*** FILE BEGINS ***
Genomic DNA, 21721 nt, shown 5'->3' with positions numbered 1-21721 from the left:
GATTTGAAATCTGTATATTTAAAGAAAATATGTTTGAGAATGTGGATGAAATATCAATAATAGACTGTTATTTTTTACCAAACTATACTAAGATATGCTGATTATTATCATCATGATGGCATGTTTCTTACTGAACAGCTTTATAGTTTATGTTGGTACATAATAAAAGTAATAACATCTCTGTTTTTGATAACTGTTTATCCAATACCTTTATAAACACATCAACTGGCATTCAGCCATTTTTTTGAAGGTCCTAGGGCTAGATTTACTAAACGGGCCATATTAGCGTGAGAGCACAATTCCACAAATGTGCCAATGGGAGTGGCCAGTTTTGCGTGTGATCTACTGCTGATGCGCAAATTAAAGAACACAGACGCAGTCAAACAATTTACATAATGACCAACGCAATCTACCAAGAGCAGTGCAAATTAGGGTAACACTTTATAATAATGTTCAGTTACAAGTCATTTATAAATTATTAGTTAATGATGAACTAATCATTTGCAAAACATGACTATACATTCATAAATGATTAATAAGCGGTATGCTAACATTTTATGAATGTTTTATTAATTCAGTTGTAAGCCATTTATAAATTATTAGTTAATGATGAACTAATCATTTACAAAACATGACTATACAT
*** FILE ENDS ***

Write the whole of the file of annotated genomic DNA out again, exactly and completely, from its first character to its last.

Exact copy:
Genomic DNA, 21721 nt, shown 5'->3' with positions numbered 1-21721 from the left:
GATTTGAAATCTGTATATTTAAAGAAAATATGTTTGAGAATGTGGATGAAATATCAATAATAGACTGTTATTTTTTACCAAACTATACTAAGATATGCTGATTATTATCATCATGATGGCATGTTTCTTACTGAACAGCTTTATAGTTTATGTTGGTACATAATAAAAGTAATAACATCTCTGTTTTTGATAACTGTTTATCCAATACCTTTATAAACACATCAACTGGCATTCAGCCATTTTTTTGAAGGTCCTAGGGCTAGATTTACTAAACGGGCCATATTAGCGTGAGAGCACAATTCCACAAATGTGCCAATGGGAGTGGCCAGTTTTGCGTGTGATCTACTGCTGATGCGCAAATTAAAGAACACAGACGCAGTCAAACAATTTACATAATGACCAACGCAATCTACCAAGAGCAGTGCAAATTAGGGTAACACTTTATAATAATGTTCAGTTACAAGTCATTTATAAATTATTAGTTAATGATGAACTAATCATTTGCAAAACATGACTATACATTCATAAATGATTAATAAGCGGTATGCTAACATTTTATGAATGTTTTATTAATTCAGTTGTAAGCCATTTATAAATTATTAGTTAATGATGAACTAATCATTTACAAAACATGACTATACAT